The recent meeting in Mozambique of the signers of the Ottawa Convention, which bans the use of landmines, has brought the subject of landmines back into the spotlight. To date, 161 countries have signed the treaty, and its aims were included as official United Nations policy in 1999. Long a vocal opponent of landmine proliferation and usage, President Barack Obama opened a review of America’s landmine policy in 2009. He has yet to take a major action, but many Obama-watchers fear he will soon take action to sign the treaty. He would be wrong to do so.
So much blood and treasure was wasted during the long occupation in Iraq that there was a sigh of relief across America when the troops finally left. Yet the end of the American presence has resulted in chaos. Islamist extremists in recent days have been making gains against the Iraqi military, seizing several towns, including the city of Mosul. The sheer rapidity of the collapse of law and order in Iraq led to a lot of hand-wringing in the White House. President Obama finally decided to send a few hundred troops to bolster the beleaguered regime of Prime Minister Nouri al-Maliki. This choice will only serve to further diminish the status of the United States in the region.
The dearth of transplantable organs remains a serious problem in the United States and in much of the world. There are 123,000 Americans currently waiting for an organ. 18 of them die every day because demand continues to exceed supply. The problem has drawn the attention of many activists and policymakers, but sometimes the proposed solutions have proven more unpleasant than the problem. Chief among these unsavory solutions is the policy of opt-out organ donation.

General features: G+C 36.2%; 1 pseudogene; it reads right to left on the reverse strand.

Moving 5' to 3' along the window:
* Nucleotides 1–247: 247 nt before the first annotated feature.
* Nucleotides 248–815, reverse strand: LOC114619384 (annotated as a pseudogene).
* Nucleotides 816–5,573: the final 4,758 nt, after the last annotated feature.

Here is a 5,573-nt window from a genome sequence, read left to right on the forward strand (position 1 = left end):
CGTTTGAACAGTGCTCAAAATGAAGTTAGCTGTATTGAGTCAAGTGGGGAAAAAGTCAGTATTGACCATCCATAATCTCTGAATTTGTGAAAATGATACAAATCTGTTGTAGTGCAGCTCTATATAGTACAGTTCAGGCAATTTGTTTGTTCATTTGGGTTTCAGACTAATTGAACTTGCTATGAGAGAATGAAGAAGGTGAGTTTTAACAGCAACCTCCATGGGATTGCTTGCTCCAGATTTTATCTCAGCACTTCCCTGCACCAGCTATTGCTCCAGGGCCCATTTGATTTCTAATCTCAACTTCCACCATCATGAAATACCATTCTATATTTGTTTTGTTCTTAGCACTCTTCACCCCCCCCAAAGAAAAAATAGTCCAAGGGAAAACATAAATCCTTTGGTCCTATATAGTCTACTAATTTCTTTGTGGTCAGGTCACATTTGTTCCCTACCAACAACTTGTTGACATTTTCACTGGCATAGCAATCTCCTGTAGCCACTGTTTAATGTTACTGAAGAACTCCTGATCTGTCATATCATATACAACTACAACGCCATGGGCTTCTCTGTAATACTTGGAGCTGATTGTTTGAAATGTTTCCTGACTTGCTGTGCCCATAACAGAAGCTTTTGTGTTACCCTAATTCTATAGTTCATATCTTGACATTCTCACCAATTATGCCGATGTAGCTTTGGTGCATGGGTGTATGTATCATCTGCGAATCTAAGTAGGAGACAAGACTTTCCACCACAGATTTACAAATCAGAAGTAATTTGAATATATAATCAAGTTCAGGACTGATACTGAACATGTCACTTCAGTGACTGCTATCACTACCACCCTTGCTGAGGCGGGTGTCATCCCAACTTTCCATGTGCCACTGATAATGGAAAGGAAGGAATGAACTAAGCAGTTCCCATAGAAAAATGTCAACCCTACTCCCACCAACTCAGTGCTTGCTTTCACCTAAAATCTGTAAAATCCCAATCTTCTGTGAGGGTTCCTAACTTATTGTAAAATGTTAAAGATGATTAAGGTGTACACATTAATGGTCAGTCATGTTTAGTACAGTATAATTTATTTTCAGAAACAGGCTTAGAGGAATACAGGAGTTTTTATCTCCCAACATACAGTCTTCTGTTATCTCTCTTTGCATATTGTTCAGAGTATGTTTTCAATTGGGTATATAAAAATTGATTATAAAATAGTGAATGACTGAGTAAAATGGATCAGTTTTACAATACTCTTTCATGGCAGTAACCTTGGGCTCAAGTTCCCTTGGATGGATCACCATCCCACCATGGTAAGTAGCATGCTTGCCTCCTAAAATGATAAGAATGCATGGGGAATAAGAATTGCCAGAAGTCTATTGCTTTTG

The American Dream is one of the driving concepts in our country’s national story, one that occupies a special place in the national discourse. It is a sort of national ethos, born out of various statements of the Founding Fathers, particularly Thomas Jefferson’s in the Declaration of Independence: “We hold these truths to be self-evident, that all men are created equal, that they are endowed by their Creator with certain unalienable Rights, that among these are Life, Liberty and the pursuit of Happiness.”
The aggressively statist, socialist government of Hugo Chavez and his successor Nicolas Maduro styles itself as a Bolivarian revolutionary regime for Venezuela. Named for the great 19th century South American independence hero, Simon Bolivar, the Venezuelan Bolivarian movement claims to be the fulfillment of that leader’s legacy. Yet virtually everything we know about the man and his political philosophy suggests he would be horrified by “his” revolution.
The siren song of independence and national self-determination has sounded once again across Europe. It is a song that holds echoes of a century ago, when the internal force of nationalism convulsed the European empires into world war. Yet, while the song remains the same, the tune has changed.
A demonstration of just how far the United States has moved from its original founding principles is seen in the fact that in all the jousting over ObamaCare, the general rise in “entitlement” spending, and the burden of government regulation over American enterprises, there is one question that seems rarely to be asked: What should be the size and scope of government, and what would it cost if government were cut down more to the size delineated in the original Constitution?
Net neutrality activists’ latest rhetoric that opposes the FCC’s court-required update of its Open Internet rules, by implying that there haven’t been “slow and fast lanes” on the Internet before, is obviously factually wrong and misleading, both for consumers receiving content and for entities sending content.